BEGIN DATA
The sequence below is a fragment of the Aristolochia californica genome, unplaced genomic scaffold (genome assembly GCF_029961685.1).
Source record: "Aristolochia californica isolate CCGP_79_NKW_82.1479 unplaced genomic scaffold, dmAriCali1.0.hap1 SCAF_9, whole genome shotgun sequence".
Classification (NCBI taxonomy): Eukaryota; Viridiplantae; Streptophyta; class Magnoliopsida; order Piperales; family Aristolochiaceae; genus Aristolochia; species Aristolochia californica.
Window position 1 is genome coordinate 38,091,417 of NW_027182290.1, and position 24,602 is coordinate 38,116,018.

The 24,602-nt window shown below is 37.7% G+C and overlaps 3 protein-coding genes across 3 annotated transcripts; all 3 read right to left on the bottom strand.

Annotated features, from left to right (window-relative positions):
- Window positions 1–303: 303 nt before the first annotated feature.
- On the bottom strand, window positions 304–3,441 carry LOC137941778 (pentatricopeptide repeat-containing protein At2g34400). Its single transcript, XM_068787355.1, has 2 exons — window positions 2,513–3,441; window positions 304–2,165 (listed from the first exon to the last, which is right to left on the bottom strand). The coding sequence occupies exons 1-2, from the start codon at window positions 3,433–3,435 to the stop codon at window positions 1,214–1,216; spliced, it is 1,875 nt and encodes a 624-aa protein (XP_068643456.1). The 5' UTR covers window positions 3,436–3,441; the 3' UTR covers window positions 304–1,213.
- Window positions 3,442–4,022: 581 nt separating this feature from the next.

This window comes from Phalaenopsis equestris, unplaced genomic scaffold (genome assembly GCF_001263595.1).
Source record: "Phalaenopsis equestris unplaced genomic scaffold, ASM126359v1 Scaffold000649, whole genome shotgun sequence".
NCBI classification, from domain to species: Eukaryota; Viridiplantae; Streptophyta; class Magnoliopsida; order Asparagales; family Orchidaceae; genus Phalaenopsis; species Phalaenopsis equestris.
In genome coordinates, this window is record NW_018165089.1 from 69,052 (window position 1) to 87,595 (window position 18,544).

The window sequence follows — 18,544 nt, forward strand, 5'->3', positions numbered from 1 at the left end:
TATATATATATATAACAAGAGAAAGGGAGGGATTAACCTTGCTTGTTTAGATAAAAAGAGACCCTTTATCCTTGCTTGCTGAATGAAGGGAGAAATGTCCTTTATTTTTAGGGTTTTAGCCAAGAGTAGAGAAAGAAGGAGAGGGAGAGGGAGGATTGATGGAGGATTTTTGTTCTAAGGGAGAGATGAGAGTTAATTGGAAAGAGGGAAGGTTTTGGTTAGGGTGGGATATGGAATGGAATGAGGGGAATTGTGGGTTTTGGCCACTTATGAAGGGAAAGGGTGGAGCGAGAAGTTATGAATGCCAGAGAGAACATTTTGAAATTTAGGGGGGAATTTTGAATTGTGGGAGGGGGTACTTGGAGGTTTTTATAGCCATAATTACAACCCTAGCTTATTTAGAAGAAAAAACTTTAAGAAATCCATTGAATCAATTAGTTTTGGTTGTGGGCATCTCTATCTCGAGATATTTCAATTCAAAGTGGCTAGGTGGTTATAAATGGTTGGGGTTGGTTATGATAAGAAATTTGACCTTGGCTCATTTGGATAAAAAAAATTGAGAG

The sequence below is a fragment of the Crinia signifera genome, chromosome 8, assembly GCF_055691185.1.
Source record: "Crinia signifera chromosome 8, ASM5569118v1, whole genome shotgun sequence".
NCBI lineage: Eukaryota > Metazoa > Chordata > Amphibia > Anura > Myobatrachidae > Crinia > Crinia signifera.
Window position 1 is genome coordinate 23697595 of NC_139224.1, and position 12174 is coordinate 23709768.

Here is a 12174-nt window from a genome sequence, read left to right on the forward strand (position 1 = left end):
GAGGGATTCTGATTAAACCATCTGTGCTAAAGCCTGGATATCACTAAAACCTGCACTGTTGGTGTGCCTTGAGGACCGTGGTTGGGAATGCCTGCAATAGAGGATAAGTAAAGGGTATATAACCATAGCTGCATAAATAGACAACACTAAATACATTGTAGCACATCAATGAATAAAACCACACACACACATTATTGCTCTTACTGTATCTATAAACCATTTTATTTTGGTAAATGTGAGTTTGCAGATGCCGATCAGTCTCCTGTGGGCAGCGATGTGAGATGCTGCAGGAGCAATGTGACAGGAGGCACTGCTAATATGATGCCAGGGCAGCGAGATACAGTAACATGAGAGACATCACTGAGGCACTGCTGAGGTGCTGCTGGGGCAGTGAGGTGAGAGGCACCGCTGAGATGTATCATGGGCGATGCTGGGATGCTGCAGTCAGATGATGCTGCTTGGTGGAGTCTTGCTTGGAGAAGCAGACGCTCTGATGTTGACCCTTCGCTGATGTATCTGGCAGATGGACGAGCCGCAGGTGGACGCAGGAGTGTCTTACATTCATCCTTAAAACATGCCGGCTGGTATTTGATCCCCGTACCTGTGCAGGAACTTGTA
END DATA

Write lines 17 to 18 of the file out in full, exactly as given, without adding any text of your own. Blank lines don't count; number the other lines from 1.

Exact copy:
Source record: "Crinia signifera chromosome 8, ASM5569118v1, whole genome shotgun sequence".
NCBI lineage: Eukaryota > Metazoa > Chordata > Amphibia > Anura > Myobatrachidae > Crinia > Crinia signifera.